Cardinals need to select Kyler Murray with No. 1 pick in 2019 NFL Draft
Feb 21, 2019, 6:59 PM | Updated: Feb 22, 2019, 7:39 am
(AP Photo/Sue Ogrocki, File)
The NFL is blinded by bias. Paralyzed by analysis. Forgetful that what makes a player great can’t be quantified with stopwatches and tape measures.
Like the 2-3 inches that separate Kyler Murray from no way to no-brainer.
More than ever, the Cardinals need to select Murray with the No. 1 pick in the 2019 NFL Draft. As the loudest supporter of Josh Rosen in the Valley, I hereby announce the time has come to draft his replacement.
It’s because everything you believe to be true about the NFL is false, corrupted by arrogance or changing on a daily basis.
Size no longer matters. Maybe it never did. Or maybe it only mattered between the ears of those selecting the players and protecting their own jobs. Either way, an eternal truth has finally bubbled to the surface in the NFL:
If you’re good enough, you’re big enough.
Drew Brees and Russell Wilson are proof that height is a state of mind. Patrick Mahomes and Baker Mayfield are evidence that Air Raid quarterbacks can succeed without lengthy internships. The future is now hitched to head coaches who can mold aggressive philosophies around dynamic talent, riding the wave of innovation in the NFL, exploiting rules that continue to marginalize defensive players, big hitters and bounty hunters.
But this is way more than that.
When the Cardinals hired Kliff Kingsbury, the move was either revered or reviled for its unconventional nature. It’s a big-time throw of the dice. It excited an audience bored to tears by his predecessor. It’s a smart play, given the direction of the NFL and the malaise that followed this football team in 2018. And it’s a dangerous move, asking a glorified play-caller to serve as head coach, surrounding him with assistants selected by the general manager.
That’s why Murray is so important.
Can you really believe in the sincerity and vision of our football team if they hire Kingsbury and pass on the quarterback he covets most? If they fail to give Kingsbury the one player who can fuel his credibility and empower his fledgling voice?
Keep in mind, Kingsbury gushed over Murray long before he surfaced as an NFL coaching candidate, when he had no reason to hide his true intentions. His comments from back then matter more than ever now, when everyone is lying.
If Steve Keim is bold enough to believe in Kingsbury, he must do the same with Murray. The confluence of events is too perfect, and there are no good reasons not to draft Murray.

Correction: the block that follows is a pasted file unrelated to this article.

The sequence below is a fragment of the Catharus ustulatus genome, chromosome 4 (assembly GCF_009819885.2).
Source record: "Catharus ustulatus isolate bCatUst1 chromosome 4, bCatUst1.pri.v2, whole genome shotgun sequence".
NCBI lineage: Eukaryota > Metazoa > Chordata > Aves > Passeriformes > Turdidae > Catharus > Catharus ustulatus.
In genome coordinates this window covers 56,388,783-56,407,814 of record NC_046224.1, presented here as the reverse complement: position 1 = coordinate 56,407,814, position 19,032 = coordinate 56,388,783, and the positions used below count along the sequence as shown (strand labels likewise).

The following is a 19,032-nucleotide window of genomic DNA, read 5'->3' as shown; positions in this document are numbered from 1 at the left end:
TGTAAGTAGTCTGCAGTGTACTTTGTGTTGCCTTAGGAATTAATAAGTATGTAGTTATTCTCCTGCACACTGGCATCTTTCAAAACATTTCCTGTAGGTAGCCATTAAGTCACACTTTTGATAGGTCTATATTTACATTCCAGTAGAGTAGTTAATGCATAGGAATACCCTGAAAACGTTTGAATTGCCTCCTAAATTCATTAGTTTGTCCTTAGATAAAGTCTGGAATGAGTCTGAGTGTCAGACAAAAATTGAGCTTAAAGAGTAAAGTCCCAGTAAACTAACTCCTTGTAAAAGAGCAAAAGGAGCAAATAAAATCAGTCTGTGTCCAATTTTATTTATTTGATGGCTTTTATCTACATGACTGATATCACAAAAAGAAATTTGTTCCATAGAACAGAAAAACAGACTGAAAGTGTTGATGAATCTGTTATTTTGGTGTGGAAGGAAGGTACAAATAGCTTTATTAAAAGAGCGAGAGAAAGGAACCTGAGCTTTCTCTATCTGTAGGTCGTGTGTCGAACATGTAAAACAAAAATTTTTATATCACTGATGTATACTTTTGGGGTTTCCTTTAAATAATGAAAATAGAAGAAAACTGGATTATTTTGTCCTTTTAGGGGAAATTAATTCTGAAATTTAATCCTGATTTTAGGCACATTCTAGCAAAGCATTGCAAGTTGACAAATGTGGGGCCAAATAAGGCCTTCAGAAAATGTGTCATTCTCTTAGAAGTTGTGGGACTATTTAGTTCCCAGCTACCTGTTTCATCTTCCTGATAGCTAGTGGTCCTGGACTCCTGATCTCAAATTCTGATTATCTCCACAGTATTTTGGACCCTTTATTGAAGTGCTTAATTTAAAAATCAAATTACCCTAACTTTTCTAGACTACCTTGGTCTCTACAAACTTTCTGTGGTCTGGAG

Remember, Michael Bidwill is a progressive student of history. He once stormed into Ken Whisenhunt’s office, demanding to know where the former head coach had slotted Wilson on his draft board, before the diminutive quarterback landed in Seattle and changed the balance of power in the NFC West.
Some believe the Cardinals would be far better served by drafting Nick Bosa, a defensive standout who can elevate the team’s pass rush. I’m sure he’d be a fine addition. Except look at how the last Big 12 quarterback fared as the No. 1 pick in the draft (Baker Mayfield) compared to the first defensive lineman selected in 2018 (Bradley Chubb). Whom would you prefer?
The reigning Heisman Trophy winner is no more fragile than any other NFL quarterback. He might be more elusive, frequently described as having eyes in the back of his head. He is committing to football for the first time in his life, drawn to the position by the glory and the doubt. And how often does a player of his caliber fit so perfectly in the grand scheme of a first-year head coach?
That doesn’t mean they have to give up or trade Rosen. To the contrary. Stage a battle. Best man wins and the other gives Arizona one of the best backup quarterbacks in the NFL. A little competition might do wonders for the quarterback room.
Besides, if the Cardinals pass on Murray, they are scoffing at the pioneering spirit that led them to Kingsbury in the first place. And what fun is that?
Reach Bickley at email@example.com. Listen to Bickley & Marotta weekdays from 10 a.m. – 2 p.m. on 98.7 FM Arizona’s Sports Station.